The recent passing of Tom Magliozzi reminded me of my love for "Car Talk." Not that I know much of anything about cars or really care to, but I, like so many others, delighted in the Magliozzi brothers' capacity to weave intelligent humor and playful banter into their responses to listeners' calls. My husband and I became so enamored by the show that at some point we declared it a "perfect thing" in this world, and decided to refer to other exquisite expressions as being "click and clacks." If we encounter an inspiring performance, art show, book or film -- or maybe a professional doing their job in a skillful way, we'll award the moment as a "click and clack." If I feel particularly moved, I'll add in an Italian kissing of my fingertips and a slight head shake to convey my awe and disbelief that a mere mortal could create whatever extraordinary thing I'm witnessing. If asked to offer a formal definition of a "click and clack" moment, I'd say: It's the RIGHT person doing the RIGHT thing at the RIGHT time in the RIGHT way. Not that I'm a big proponent of "right and wrong thinking," but that's the best way I have to describe it.
When the situation allows, I love letting people know that they've achieved a click and clack -- a habit which has ended up on my kids' list of "embarrassing things that mom does." When they sense my enthusiasm welling up and my mind beginning to plot how to approach the adolescent who just left the stage or the waitress who just comforted a distraught customer, I'll start to hear their shouted whispers, "No Mom, please. People will think you're weird." Or their shortened plea, repeated with an alternating emphasis on the different syllables of their one syllable cry," Oh no, No, nO, NO."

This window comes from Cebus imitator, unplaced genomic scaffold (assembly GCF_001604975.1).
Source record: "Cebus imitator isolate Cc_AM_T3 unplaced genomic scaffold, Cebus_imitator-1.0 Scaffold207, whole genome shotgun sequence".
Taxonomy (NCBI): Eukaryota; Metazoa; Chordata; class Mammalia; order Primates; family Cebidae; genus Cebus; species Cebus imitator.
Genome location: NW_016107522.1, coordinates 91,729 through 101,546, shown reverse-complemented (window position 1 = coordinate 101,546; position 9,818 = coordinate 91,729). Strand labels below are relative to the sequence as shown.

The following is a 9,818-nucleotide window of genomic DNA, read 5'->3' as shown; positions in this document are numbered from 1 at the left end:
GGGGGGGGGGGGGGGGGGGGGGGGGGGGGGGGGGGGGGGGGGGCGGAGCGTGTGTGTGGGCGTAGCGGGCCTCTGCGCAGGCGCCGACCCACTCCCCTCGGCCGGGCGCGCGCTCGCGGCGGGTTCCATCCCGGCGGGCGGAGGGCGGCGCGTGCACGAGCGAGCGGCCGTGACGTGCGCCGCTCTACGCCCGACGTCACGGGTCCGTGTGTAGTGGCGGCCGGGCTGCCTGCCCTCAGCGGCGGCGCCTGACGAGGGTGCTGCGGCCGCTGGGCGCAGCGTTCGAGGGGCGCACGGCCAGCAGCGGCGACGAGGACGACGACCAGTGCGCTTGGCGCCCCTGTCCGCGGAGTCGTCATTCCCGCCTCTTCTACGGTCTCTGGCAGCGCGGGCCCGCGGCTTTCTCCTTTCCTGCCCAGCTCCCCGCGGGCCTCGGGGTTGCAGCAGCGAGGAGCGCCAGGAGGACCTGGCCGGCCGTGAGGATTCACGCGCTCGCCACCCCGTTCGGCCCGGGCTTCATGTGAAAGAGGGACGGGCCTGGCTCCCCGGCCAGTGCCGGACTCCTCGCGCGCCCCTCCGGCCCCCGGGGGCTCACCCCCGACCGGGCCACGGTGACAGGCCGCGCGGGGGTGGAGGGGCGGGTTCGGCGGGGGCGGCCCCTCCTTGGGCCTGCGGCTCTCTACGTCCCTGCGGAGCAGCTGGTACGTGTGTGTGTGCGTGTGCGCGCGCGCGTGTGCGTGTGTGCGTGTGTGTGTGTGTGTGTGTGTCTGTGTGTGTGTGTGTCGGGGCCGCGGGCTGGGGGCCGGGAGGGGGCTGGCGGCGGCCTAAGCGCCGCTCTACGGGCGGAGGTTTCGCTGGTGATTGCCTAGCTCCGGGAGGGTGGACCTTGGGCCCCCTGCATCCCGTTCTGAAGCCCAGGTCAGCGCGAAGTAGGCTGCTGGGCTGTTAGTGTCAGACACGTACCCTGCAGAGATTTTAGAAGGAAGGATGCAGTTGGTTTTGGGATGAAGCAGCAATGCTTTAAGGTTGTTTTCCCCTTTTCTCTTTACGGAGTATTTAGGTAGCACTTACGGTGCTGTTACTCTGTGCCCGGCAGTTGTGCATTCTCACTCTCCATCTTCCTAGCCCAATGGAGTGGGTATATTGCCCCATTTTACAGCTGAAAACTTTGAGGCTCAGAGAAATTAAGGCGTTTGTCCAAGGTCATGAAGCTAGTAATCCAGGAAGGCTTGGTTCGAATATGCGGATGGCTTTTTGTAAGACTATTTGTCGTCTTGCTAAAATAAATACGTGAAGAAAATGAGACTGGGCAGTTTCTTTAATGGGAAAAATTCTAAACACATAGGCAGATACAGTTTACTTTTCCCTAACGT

What I've tried to explain to them is that it's much better for me to channel my feedback desires into acknowledging click and clack moments, as opposed to the opposite. "Would you rather have me go up to people and let them know that they are the wrong person doing the wrong thing at the wrong time in the wrong way!?"
Sadly, I have to admit that I encounter far more of such disappointing and irritating experiences in everyday life than I do my beloved click and clack moments. I felt this when finally unplugging my phone last month after receiving one too many pointless, negative election calls. I feel it in moments I'm partially responsible for, like looking up from phone while waiting at a restaurant and realizing that the other three members of my family are also on their phones. In a much larger way, I feel this ache every time I learn of another act of violence done, supposedly, in the "name of God." As my heart wilts in response to acts that are tragic or unskillful, it needs the resuscitation offered by click and clacks.
I've come to see that the arrival of click and clack moments elates my spirit in the same way that the late December discovery of reindeer footprints stirs a child's imagination, or the sighting of a hawk stops us in our tracks. Along with capturing our attention, both suggest the presence of an unseen source of magic and goodness. I think we all need this sort of inspiration. We need reminders that it's possible to be blown away by the awesomeness of life. Whether we stumble upon these moments unexpectedly or set ourselves up for them by purchasing tickets to our favorite performance or traveling to places where nature's vibrancy is undeniable -- we all need regular doses of beauty and rightness and excellence.
My wish for you this holiday season is that your cup is filled with at least one awe-inspiring and moving experience -- whether you're graced with the good fortune of witnessing it or helping to make it happen.
For more Full Cup, Thirsty Spirit inspiration, visit: fullcupthirstyspirit.com.
For more by Karen Horneffer-Ginter, Ph.D., click here.